Proposal for setting up airport city on 100 acres will come up before CIAL board soon, says outgoing managing director V.J. Kurien
Cochin International Airport Limited (CIAL), which blazed a trail by becoming the first airport in the world to depend solely on solar power for its day-to-day operations, now plans to become the first airport in the world that will not impose landing and parking charges.
Plans are ready to diversify revenue streams and to replace the income from landing and parking charges with the income from them. “Kochi hopes to operate without landing and parking charges by 2030,” said its outgoing managing director V.J. Kurien here.
Mr. Kurien was interacting with media persons at the airport office as he retires on Wednesday after serving the airport for a period of around 20 years since its inception in 1992.
Mr. Kurien said that a proposal to develop an “airport city” on 100 acres of land held by the airport authority close to the National Highway will come up for the consideration of the Board of Directors of the company soon. The airport city will showcase the best in the world, including the best food collection. Income from the proposed airport city will make up for the income the airport would forego as landing and parking charges, Mr. Kurien added. He said that landing charges constituted 25-30% of the airport’s income.
₹204-cr. profit last fiscal
CIAL’s airport operations registered a turnover of over ₹655 crore during 2019-20 and a profit after tax of ₹204 crore.
He said that the COVID-19 pandemic had held up the project a little, but exuded confidence that the airport would easily overcome the setback suffered due to the curtailed operations for more than a year. “We have overcome bigger challenges in the past and it will take about six months for the airport to recover fully to reach the pre-pandemic level,” he said. It is estimated that the airport sustained losses of around ₹80 crore.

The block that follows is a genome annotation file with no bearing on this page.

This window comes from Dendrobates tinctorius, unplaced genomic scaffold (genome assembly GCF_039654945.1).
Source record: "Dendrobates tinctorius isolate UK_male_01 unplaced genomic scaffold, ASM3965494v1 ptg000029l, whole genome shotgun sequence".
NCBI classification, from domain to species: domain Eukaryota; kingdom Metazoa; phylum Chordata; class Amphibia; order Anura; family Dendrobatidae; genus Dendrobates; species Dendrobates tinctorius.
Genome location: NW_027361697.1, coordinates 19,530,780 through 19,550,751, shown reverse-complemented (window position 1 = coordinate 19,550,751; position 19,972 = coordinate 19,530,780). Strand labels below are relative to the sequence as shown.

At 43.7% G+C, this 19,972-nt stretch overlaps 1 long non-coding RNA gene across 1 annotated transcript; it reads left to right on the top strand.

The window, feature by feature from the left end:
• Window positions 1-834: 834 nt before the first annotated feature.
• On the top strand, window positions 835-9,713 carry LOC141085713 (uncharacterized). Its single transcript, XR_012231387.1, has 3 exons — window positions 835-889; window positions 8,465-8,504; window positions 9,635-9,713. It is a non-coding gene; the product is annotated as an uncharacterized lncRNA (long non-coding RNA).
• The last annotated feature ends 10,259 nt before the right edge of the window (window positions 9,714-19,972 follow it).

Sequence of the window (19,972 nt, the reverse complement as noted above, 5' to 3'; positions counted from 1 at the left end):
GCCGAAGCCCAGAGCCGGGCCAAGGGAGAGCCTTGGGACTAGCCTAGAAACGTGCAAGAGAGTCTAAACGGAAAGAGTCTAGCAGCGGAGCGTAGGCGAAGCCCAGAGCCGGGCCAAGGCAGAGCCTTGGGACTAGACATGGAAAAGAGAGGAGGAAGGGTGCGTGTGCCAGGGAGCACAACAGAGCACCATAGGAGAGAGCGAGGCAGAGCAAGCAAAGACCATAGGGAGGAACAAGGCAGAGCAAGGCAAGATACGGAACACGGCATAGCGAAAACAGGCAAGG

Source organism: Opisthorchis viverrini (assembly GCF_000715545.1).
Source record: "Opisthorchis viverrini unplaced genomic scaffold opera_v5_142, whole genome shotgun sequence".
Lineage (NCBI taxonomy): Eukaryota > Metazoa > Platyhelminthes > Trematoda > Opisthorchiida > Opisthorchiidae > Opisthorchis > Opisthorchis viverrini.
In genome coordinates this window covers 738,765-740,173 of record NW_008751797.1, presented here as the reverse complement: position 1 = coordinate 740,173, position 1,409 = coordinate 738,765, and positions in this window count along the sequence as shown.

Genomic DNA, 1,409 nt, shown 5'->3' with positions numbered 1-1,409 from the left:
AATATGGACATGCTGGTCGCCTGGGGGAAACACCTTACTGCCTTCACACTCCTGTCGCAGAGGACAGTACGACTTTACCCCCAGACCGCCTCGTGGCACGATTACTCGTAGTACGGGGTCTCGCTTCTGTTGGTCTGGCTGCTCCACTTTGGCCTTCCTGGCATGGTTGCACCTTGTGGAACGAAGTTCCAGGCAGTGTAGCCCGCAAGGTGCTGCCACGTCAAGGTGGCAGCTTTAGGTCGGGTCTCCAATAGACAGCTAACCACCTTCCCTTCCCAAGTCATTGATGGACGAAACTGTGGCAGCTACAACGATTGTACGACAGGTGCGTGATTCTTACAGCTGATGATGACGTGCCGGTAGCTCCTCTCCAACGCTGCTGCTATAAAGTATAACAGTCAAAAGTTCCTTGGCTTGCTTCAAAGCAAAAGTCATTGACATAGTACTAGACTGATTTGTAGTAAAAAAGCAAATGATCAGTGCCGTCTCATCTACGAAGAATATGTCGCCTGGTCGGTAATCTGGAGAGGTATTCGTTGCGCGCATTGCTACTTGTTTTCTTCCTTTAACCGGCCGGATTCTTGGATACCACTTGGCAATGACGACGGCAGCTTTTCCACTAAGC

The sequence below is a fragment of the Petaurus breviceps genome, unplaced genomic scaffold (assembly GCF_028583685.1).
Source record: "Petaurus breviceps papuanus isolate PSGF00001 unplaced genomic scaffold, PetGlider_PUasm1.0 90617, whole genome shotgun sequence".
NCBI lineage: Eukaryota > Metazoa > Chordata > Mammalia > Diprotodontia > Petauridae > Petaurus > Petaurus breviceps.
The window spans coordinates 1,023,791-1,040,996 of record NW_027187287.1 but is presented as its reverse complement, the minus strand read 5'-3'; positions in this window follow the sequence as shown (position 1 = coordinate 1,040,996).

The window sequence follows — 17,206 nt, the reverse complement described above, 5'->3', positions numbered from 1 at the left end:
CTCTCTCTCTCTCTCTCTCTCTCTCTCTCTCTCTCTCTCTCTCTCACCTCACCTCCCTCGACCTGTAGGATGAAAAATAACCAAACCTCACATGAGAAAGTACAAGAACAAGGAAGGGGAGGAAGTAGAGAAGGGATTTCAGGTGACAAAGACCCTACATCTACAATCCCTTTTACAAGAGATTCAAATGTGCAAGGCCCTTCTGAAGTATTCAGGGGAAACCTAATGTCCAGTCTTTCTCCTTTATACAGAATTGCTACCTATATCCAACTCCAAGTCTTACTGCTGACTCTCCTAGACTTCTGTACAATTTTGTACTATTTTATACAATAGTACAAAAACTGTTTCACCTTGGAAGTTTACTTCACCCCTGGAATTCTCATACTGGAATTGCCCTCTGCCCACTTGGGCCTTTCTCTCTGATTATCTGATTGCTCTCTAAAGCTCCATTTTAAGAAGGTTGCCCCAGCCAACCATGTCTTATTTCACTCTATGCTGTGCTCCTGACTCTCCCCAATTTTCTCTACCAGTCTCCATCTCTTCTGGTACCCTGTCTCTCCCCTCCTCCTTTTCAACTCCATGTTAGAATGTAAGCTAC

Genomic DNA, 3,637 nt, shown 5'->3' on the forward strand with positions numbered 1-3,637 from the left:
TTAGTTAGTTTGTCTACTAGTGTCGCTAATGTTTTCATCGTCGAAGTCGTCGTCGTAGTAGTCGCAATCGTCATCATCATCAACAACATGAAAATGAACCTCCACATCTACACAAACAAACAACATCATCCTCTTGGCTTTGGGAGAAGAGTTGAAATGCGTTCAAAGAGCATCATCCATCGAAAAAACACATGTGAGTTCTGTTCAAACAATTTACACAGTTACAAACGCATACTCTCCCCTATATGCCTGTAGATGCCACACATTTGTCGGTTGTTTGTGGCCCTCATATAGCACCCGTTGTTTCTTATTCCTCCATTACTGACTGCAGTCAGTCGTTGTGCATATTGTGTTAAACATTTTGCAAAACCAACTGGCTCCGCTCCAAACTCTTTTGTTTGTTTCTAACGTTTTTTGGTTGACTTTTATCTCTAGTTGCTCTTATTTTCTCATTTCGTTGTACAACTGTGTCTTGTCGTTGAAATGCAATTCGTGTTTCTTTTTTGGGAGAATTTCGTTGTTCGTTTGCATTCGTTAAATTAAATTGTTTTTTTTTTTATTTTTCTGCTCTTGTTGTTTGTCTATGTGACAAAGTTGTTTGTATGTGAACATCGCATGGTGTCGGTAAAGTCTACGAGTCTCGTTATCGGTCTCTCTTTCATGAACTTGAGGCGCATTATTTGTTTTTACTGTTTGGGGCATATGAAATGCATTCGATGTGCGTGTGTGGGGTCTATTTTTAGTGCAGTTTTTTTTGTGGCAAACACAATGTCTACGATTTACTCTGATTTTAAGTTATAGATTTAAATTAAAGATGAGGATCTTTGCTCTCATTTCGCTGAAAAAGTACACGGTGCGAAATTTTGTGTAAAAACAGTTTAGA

Mr. Kurien, as a young IAS officer in the early 1990s, proposed the setting up of a greenfield airport with people’s participation. The idea looked ridiculous then, but the State’s political leadership, including the then Chief Minister K. Karunakaran, backed Mr. Kurien. Mr. Kurien recalled that a capital of ₹20,000 was received from a private investor initially.
Fund raising and land acquisition proved extremely difficult, he said and pointed out that the airport authority fought around 2,000 cases during its initial days. “Transparency and frugality have been our greatest strengths these years,” he said, listing reasons for the success of the airport venture.
The airport has paid a total dividend of 282% so far and “we are advising our shareholders not to sell their holdings,” he said.
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